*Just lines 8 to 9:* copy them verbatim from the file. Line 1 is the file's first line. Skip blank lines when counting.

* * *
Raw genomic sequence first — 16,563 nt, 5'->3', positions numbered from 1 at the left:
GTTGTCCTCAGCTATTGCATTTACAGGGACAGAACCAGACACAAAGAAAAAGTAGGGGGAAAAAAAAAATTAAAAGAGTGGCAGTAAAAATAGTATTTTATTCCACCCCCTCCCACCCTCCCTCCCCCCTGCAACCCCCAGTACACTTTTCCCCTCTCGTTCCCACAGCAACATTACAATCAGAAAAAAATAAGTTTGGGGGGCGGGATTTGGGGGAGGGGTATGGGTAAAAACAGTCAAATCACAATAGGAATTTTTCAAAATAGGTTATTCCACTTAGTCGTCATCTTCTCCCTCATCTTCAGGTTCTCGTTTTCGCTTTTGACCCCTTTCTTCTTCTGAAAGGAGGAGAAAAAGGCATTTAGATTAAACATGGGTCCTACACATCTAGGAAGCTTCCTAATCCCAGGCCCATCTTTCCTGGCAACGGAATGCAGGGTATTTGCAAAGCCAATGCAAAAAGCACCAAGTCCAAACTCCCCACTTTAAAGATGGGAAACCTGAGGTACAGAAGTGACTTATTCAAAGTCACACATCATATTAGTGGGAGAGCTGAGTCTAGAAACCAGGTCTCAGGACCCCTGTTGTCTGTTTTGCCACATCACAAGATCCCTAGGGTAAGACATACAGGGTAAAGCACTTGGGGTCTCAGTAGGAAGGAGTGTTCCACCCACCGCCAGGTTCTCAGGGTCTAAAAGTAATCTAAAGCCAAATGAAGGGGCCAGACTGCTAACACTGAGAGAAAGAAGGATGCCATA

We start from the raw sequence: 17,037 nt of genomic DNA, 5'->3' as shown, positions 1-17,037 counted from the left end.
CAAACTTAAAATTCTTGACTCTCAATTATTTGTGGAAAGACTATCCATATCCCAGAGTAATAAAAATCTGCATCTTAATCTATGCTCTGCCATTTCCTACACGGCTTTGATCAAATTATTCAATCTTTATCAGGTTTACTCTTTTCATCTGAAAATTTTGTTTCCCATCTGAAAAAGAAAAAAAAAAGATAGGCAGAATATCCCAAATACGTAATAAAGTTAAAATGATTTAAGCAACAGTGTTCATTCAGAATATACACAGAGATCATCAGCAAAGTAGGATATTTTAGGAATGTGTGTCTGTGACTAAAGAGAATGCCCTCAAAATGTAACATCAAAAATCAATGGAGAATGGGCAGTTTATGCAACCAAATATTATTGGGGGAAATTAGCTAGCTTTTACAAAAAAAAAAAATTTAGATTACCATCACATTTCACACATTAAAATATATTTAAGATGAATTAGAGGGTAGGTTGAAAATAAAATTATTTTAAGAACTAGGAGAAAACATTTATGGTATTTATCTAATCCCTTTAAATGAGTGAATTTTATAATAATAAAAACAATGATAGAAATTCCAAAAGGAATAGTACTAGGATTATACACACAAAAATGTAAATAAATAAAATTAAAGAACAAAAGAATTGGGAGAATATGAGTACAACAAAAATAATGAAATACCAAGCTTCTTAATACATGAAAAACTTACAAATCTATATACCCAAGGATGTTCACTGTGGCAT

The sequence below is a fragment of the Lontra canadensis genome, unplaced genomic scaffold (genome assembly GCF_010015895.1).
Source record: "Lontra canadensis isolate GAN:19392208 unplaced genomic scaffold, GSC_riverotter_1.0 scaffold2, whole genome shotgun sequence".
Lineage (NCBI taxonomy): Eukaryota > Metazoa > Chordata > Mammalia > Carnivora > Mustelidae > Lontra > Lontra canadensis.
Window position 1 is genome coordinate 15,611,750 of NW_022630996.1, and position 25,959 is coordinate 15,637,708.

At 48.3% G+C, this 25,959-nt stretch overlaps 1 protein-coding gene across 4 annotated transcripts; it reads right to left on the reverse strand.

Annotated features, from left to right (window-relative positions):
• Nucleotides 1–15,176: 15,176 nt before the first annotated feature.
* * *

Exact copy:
Window position 1 is genome coordinate 15,611,750 of NW_022630996.1, and position 25,959 is coordinate 15,637,708.

At 48.3% G+C, this 25,959-nt stretch overlaps 1 protein-coding gene across 4 annotated transcripts; it reads right to left on the reverse strand.